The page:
• You can't have SLL along with CLL, because both are caused by identical clonal B-lymphocytes at the same point in their lifecycle. Treatment is the same too, as you'd expect. The two names arose before it was possible to examine the DNA errors in the CLL and SLL cells and determine they were the same blood/lymphoma cancer. How CLL/SLL manifests itself varies greatly from individual to individual (termed highly heterogeneous); both in time to treatment and where it builds up (blood vs lymph nodes).


  • Thanks, Neil, I confuse easily. You say I cannot have SLL along with CLL.........and yet my diagnosis was CLL/SLL. That doesn't imply both?

  • As I said it is refered like that in early stages, because they may not know which way it will go, to CLL or SLL.

    The diagnosis is one or the other... you have blood lymphocyte counts raised... then it is CLL.


  • Thank you, Chris. I do appreciate the many responses to my question. .....John

  • I was officially diagnosed with CLl/SLL too. Initially my lymphocyte count was below 5 (SLL), but around 18 months after diagnosis, it climbed above 5 (CLL). The threshold of 5 is arbitrary. At diagnosis I was stage IV, with spleen and bone marrow involvement. The cancerous B lymphocytes didn't change to a different type when number of cells in the blood crept above 5...

  • Being proactive is the best decision you can make. The watch and wait, as I was instructed to do by my PAST Oncologist was not an acceptable response even after I told him that this has progressed and killed everyone in my family who had it.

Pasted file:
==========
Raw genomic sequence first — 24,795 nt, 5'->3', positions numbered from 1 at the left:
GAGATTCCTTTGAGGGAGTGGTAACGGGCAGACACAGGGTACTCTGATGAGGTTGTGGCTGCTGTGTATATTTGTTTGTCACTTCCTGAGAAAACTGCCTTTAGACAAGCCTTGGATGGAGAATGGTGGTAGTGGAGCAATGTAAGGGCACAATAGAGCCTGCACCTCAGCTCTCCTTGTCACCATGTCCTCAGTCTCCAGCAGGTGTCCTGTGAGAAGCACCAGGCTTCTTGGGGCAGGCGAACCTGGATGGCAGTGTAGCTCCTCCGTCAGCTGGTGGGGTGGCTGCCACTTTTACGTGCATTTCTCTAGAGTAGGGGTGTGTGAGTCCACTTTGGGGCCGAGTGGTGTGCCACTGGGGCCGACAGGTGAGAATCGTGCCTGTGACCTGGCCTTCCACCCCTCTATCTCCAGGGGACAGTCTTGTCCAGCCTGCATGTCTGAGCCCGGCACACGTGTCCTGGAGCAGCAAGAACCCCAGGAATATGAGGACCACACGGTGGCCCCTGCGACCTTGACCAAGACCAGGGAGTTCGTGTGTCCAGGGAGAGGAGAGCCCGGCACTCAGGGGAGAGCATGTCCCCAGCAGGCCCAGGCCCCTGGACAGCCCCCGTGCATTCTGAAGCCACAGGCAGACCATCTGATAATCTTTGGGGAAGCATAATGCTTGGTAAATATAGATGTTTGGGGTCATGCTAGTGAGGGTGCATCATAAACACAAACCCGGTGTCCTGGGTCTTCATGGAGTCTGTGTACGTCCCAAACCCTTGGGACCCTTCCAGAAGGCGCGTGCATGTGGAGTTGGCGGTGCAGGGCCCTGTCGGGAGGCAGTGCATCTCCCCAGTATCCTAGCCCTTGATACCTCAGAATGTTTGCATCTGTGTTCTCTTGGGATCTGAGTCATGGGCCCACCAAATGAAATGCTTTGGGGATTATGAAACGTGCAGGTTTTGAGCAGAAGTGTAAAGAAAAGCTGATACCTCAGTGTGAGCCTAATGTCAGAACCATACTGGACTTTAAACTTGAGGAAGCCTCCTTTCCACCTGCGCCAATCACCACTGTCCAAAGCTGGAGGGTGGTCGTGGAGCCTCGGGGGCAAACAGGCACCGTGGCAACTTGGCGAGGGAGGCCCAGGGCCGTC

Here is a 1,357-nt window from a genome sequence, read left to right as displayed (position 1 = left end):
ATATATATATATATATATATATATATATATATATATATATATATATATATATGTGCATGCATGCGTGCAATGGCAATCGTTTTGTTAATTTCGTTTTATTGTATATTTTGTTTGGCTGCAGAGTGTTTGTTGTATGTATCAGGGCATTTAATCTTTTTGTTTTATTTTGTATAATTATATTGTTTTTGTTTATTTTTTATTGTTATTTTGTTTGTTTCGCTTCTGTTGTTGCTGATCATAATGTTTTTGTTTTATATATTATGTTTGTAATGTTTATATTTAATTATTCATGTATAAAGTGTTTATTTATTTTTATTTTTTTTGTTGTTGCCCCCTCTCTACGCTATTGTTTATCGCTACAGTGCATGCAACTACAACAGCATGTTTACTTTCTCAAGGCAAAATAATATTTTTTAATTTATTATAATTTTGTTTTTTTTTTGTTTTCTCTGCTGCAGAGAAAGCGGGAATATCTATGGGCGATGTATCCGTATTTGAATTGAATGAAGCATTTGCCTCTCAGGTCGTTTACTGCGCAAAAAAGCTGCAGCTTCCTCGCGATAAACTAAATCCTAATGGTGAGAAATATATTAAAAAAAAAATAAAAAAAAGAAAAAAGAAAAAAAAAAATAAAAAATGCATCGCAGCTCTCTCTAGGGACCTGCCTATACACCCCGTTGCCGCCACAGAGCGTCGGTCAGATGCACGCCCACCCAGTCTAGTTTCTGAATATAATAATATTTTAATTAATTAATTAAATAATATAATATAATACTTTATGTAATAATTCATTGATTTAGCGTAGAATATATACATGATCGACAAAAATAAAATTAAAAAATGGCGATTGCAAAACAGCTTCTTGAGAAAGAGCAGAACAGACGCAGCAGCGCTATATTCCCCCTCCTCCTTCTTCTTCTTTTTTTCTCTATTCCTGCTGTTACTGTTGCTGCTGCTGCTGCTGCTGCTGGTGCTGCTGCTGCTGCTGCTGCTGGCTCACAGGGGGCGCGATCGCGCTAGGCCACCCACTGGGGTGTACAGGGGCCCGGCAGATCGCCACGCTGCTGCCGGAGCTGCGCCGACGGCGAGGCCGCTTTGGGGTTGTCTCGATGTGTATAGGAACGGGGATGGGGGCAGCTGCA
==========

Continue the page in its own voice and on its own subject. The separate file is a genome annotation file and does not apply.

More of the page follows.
I follow what was mentioned above and push it even harder. Instruction manual written in Leviticus.

    My results have been fantastic, not my words but those of my current Oncologist. Yippee

  • Would also like to welcome you to the site John.

    We are a friendly and caring group of members, and some very knowledgeable.

    Hope you enjoy talking to and reading about us.

    Any more questions just ask away.

    Best wishes.


  • Thank you, Sue.

  • CLL and SLL are the same thing.... CLL when in the blood and SLL when in the nodes. Same malignant cells. Interestingly enough it can present one way and then change....Like mine. I have had CLL for a few years. My last blood work was totally normal. I have had 2 cm nodes everywhere which continue so it's SLL now. It doesn't really matter though...Same cells.

  • Thank you, Eperi.

  • I'm confused. I am told I have CLL. Never heard the SLL side. I can feel some of my lymph nodes in my neck, clavicle, arm pit and I Know my liver is slightly enlarged.

  • CLL and SLL are the same disease, they both have, bone marrow, node, spleen involvement.

    The difference it that SLL is not seen in the blood, meaning the white blood cell count [WBC] is normal.. in CLL there is blood involvement and the white blood cell count [WBC] is raised...

    There are subtle other differences, but clinically they are the same lymphoma, and treated the same, but CLL is staged by Rai/Binet and SLL is staged by Ann Arbor system.

    So CLL is in the blood... SLL is not. In very late stages of SLL it can appear in the blood in about 30% of patients... then it is generally called CLL...

    CLL likes to travel..from nodes into the blood, back to the nodes, out to the spleen, up to the brain, over to the liver and kidneys..etc.

    SLL is a homebody, quite content to never go out and likes to be nursed by stomal cell in the nodes.


  • Chris...thanks again for additional explanation. If SLL is not seen in the blood, then perhaps my original diagnosis was based on the bone marrow aspirate.....involving 30 percent. i guess, at this point, it really should be of no concern.